Opportunities on offer in Asia Pacific but no easy pickings
Economic growth and rising personal incomes in the Asia Pacific region may make it an exciting growth area for international brands but the potential for international spirits varies considerably from market to market. Jeremy Cunnington of Euromonitor International assesses the opportunities on offer for premium spirits brands across the region's key markets.
With consumers in Asia Pacific countries already consuming large quantities of spirits, and seeing their disposable income increasing rapidly, it is hardly surprising that international spirit companies have started to invest in these markets, as witnessed by Diageo's recent moves in both South Korea and China.
The local spirit market in China is showing great potential according to research from Euromonitor International. Chinese premium local spirits grew by over 7% in 2006, to reach volume sales of 21m cases, driven by local producers launching new variants to take advantage of trading up, and spurred by the developing social entertainment market and rising disposable incomes.
On the back of the rising purchasing power of the economic elite, classified by Euromonitor International as those who have been educated to at least undergraduate level, premium local spirits are expected to grow by a further 12m cases between 2006 and 2011.
A key challenge for foreign spirits companies is ensuring good national distribution. Diageo's move of gaining a minority stake in a local producer and setting up a joint venture, in December 2006, is shrewd. As international brewers found due to the size of the country companies may need more than one joint venture.
India's most popular spirit is Indian whiskey which should facilitate moves by multinationals to drive demand for blended Scotch. India's next two most popular spirits are rum (especially dark rum) and brandy.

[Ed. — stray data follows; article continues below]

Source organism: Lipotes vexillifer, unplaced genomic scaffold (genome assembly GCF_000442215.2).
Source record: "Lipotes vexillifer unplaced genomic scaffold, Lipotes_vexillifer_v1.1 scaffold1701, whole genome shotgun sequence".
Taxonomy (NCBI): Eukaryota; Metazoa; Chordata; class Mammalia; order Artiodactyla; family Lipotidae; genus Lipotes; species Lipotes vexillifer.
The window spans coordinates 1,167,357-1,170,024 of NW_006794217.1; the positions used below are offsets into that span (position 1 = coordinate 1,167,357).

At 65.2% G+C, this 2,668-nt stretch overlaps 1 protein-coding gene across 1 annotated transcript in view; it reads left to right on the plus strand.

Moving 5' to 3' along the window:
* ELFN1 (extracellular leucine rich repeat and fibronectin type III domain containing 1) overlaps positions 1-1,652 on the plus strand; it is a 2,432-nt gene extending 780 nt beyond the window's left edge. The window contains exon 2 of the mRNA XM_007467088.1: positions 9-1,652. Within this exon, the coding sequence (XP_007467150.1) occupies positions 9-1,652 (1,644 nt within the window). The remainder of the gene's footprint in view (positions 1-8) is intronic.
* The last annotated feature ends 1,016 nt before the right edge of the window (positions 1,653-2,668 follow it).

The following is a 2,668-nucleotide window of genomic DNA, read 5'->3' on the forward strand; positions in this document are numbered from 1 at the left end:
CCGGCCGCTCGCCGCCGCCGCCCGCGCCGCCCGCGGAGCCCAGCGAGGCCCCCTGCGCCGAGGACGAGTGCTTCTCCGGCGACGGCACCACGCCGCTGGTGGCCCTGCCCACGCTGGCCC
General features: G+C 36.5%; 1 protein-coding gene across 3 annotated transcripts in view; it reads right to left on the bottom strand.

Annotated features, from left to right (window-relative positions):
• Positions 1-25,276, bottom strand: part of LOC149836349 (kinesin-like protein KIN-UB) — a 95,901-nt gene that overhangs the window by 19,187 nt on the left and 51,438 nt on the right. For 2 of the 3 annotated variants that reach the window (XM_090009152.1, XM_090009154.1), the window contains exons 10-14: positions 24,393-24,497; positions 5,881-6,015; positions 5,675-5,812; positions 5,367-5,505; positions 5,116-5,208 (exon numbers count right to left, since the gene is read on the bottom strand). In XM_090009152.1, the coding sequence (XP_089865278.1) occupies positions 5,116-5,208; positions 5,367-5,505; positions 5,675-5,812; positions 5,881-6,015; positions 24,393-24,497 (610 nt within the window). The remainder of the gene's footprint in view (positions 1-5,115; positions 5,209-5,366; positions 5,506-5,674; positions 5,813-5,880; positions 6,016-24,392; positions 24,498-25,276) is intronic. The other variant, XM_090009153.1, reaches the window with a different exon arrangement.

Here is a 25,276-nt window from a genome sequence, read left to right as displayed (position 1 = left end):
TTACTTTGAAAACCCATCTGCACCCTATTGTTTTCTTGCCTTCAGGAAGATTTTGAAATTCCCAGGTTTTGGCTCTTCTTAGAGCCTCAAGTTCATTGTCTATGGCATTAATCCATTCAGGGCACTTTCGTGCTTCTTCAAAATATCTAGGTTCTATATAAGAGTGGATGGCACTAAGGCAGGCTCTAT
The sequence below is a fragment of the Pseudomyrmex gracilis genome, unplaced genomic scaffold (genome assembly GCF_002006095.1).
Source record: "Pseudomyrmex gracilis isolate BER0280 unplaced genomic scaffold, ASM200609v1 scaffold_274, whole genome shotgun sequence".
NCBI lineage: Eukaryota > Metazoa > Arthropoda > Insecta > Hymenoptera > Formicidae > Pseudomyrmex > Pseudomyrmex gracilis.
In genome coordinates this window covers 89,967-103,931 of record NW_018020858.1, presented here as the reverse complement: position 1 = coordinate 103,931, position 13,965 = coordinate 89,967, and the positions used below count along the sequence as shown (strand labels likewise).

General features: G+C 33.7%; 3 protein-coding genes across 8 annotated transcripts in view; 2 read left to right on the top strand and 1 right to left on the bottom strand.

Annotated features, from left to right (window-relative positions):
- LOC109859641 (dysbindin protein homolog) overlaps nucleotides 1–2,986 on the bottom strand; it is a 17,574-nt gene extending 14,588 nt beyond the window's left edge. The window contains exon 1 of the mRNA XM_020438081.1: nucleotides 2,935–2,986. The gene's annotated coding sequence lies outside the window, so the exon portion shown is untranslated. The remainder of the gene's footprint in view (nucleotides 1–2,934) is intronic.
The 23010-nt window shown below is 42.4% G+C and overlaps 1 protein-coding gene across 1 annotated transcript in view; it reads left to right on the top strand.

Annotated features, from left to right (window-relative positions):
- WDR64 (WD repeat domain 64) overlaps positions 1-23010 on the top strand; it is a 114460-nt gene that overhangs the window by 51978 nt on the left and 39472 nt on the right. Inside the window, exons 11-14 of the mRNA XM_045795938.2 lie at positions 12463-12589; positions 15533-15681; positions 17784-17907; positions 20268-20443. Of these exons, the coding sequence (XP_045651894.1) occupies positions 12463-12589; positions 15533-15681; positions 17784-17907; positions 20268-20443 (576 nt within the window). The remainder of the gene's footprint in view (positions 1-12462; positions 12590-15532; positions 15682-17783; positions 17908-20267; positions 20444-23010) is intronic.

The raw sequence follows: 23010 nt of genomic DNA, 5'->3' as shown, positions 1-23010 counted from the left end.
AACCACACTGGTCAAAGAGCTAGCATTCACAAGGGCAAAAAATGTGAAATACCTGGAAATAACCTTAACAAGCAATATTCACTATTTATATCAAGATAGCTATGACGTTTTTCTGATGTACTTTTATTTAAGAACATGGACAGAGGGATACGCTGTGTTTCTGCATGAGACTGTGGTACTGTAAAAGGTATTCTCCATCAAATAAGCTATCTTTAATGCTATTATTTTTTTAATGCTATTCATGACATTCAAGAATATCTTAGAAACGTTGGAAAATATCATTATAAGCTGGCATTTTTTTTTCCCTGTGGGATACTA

In 2006, Indians were the biggest consumers of brandy and dark rum in the world, consuming 14.6m and 18.9m cases respectively. Both sectors are dominated by locally produced brands. Euromonitor forecasts growth in the India brandy and rum sectors of 34% and 25%, respectively between 2006 and 2011, driven once again by growing sales among the economic elite.
However, foreign companies face large difficulties in entering the Indian market. The most prohibitive barrier is the very high import duties charged by the Indian government, despite reductions in 2005. In addition, companies also face further intra-state taxes, poor infrastructure and a dominant market leader, UB Group, which had 52% of market volumes in 2005.
However, circumstances are beginning to change. In December 2006, the EU and India held a two-day meeting to discuss the reduction in Indian tariffs for imported spirits and wine following the European Union's appeal to the WTO about the unfairness of these tariffs. A number of large hurdles remain however.
Although Diageo has launched the premium shochu/soju brand Jajaknamu (Birch Tree) in South Korea, Euromonitor International believes this market does not look particularly propitious for foreign companies to develop premium products, despite rising incomes and expected volume growth of around 8m cases between 2006 and 2011.
The South Korean shochu/soju market only has standard and economy variants, due to weak economic conditions in the country. The country's biggest selling brand in 2005 was Jinro's economy brand Chamjinsulro which accounted for 50% of volume sales. In addition, the market is very concentrated with local companies performing well in their local region. As the OEDC forecasts that the poor economic performance will continue until at least 2008, any company wishing to enter the market with a premium shochu/soju would struggle to develop a sizeable premium brand.